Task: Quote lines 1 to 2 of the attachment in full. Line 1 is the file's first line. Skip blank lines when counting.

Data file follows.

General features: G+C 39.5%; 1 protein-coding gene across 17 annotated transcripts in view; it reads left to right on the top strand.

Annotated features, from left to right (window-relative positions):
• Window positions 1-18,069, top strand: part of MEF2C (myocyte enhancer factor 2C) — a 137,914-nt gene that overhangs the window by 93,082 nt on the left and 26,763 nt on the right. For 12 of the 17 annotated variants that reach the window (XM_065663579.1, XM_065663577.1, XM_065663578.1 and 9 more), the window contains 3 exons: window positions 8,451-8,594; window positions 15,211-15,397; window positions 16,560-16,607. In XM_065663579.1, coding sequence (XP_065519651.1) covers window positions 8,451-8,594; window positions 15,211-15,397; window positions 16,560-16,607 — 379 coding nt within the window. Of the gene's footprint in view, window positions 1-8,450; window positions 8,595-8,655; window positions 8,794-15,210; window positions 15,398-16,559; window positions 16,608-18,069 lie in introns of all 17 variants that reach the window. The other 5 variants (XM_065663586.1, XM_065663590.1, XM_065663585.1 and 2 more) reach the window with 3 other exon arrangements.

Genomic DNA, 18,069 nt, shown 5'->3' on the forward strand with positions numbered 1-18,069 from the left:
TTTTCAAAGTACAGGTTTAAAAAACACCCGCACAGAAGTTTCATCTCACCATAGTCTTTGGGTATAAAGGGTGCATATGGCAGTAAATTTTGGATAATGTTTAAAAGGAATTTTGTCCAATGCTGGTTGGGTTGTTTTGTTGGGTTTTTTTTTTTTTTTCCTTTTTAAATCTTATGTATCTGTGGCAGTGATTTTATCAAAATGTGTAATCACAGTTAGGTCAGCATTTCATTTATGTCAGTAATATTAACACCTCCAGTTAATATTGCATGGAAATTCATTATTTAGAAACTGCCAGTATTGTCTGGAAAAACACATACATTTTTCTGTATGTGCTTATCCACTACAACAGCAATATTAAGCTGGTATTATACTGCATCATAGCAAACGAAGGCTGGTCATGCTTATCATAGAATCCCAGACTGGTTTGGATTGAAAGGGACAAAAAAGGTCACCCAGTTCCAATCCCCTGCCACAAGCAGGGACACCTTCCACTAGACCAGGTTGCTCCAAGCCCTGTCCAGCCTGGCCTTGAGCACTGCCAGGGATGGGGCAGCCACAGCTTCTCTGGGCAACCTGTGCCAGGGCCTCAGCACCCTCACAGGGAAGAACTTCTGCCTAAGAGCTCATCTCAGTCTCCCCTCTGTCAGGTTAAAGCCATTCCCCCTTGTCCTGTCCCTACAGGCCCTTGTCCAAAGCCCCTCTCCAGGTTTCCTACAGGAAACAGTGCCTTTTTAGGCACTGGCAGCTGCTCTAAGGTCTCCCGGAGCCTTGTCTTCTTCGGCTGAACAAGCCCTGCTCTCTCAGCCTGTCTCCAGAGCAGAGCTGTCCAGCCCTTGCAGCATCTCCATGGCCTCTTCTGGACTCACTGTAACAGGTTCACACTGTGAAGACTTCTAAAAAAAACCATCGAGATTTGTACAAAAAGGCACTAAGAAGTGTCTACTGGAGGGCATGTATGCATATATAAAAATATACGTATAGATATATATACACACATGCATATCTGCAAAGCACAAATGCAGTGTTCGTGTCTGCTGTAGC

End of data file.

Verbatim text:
General features: G+C 39.5%; 1 protein-coding gene across 17 annotated transcripts in view; it reads left to right on the top strand.

Annotated features, from left to right (window-relative positions):